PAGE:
London wheat market within reach of a new price record

In last week’s column I commented that November 12 London wheat futures had been ‘stuck’ trading within a £10/T range, between £197-207/T, for a little over nine weeks.

Last week saw futures trade in the top end of this range, putting £200/T ex-farm back on the table for spot movement.

This week however has brought an end to this 9 week rut as November 12 futures hit a life time contract high of £209/T; that’s the highest level we have seen for almost 18 months – and is just £8/T off breaking the all-time high price of £217/T we saw back in April 2011.

Ex-farm value’s then for spot movement feed wheat have advanced to around £202/T for spot movement, whilst £205/T would be a realistic offer for New Year collection. Spring movement should in theory offer a £2-3/T carry, but buyer interest this far forward in such a high priced marketplace is fairly scarce.

Milling wheats have also made further gains this week, but this is again attributed to a firmer feed base rather than improved premiums. Good quality soft wheats are currently trading around the £230/T ex-farm mark for Feb/March, whilst hard varieties would make £220/T. Group 1’s and 2’s are priced anywhere between £230-245/T ex-farm depending on variety and specification (and how well it compares to a cheaper, better quality German alternative).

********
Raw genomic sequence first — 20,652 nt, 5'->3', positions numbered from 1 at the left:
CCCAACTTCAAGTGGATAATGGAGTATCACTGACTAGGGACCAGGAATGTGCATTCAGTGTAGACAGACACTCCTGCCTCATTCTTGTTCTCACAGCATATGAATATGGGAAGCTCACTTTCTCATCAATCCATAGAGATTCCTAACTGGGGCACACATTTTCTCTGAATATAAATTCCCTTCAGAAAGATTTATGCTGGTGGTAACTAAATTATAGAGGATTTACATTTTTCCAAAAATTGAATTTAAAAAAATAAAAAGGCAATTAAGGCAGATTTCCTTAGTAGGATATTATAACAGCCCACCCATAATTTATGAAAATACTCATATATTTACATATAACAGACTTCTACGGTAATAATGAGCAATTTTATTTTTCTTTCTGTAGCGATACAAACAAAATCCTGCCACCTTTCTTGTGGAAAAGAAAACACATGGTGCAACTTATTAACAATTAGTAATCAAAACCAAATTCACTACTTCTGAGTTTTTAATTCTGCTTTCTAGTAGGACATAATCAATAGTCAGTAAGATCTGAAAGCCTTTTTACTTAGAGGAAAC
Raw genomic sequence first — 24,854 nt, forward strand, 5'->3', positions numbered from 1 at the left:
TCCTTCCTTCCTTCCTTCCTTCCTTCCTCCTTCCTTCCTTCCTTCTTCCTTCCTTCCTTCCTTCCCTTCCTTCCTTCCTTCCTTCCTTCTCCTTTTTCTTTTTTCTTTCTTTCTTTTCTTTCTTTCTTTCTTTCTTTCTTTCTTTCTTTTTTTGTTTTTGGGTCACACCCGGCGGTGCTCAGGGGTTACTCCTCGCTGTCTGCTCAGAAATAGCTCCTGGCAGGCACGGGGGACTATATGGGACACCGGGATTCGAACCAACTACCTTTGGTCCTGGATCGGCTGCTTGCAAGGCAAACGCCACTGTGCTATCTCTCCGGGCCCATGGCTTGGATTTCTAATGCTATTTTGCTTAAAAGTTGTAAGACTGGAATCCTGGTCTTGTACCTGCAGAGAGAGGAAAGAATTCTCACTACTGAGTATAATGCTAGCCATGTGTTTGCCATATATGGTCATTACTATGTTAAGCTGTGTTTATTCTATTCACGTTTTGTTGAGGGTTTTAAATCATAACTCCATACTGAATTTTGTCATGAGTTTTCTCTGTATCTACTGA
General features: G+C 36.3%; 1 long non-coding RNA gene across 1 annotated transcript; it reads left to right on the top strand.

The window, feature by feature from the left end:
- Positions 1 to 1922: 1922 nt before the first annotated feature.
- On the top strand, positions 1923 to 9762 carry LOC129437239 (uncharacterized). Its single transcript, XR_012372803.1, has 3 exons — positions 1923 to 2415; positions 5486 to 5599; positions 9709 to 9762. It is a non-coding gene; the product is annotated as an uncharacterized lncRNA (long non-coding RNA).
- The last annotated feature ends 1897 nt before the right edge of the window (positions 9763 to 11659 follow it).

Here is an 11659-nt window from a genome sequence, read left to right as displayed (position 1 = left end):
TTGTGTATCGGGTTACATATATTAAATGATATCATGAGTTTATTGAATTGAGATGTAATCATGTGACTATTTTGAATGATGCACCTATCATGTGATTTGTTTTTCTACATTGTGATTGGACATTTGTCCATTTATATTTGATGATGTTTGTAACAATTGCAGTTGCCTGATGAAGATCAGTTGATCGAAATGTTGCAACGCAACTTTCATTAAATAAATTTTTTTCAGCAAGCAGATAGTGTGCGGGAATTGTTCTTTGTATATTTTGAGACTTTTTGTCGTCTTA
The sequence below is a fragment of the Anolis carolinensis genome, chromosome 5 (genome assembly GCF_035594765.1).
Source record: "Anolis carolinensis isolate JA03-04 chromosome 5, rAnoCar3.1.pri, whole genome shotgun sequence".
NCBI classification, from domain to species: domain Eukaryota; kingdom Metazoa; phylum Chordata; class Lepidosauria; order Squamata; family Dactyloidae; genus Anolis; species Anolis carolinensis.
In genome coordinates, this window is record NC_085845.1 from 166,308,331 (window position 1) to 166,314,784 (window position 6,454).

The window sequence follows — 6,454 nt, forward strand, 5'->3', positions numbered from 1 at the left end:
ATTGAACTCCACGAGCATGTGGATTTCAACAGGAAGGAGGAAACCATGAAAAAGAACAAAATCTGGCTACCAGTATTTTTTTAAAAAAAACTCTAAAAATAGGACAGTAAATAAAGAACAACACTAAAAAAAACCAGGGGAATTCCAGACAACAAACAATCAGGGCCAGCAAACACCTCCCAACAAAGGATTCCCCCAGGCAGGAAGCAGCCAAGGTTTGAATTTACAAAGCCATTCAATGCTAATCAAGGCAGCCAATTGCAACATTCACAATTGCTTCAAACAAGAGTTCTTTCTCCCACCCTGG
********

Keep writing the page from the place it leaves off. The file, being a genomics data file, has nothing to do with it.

Looking further forward, concerns are already beginning to materialise for next year’s harvest – and perhaps rightly so considering the reduced winter acreage currently in the ground across much of north-western Europe. November 13 wheat futures have thus advanced £5.60/T this week, sending ex-farm values to £180/T for Autumn 13 collection.

OSR prices have meanwhile continued to be volatile. £380/T ex-farm became briefly available towards the end of last week for November movement, but this has since retreated back to around £370/T ex-farm. For those of you with several loads left in the shed to sell, it might be worth keeping an eye out for any further/similarly valued price spikes like this one.

As the month of October finally draws to a close and the autumn weather is now in full swing, trade volumes have naturally begun to thin out a little. Post-harvest contracts have been fulfilled and the first beginnings of the popular November contracts are now being moved off farm, leaving many growers “struggling on” or in some cases simply “losing patience” (to put it politely) with what is turning out to be a rather difficult drilling season.

But, whilst I am not denying that it has been an incredibly hard 6 months for growers (and traders!), and that crops aren’t exactly going in the ground in the most ideal of conditions, it all seems to be taking the shine off the fact that wheat prices are just £8/T off an all-time record high.

Those of you with un-sold wheat still in the shed (albeit there is probably less of it than what you had initially anticipated) seem to be forgetting the fact that we are currently able to trade probably the worst crop most of us have ever seen – at a price that we have only ever seen once.

I’m not saying that it shouldn’t be that price, because in terms of global supply and demand such levels are completely justified – I’m simply reminding that we shouldn’t forget that it is that price. It may have been a hard 6 months; but at least we have £200/T on the table to ease the pain of it all.


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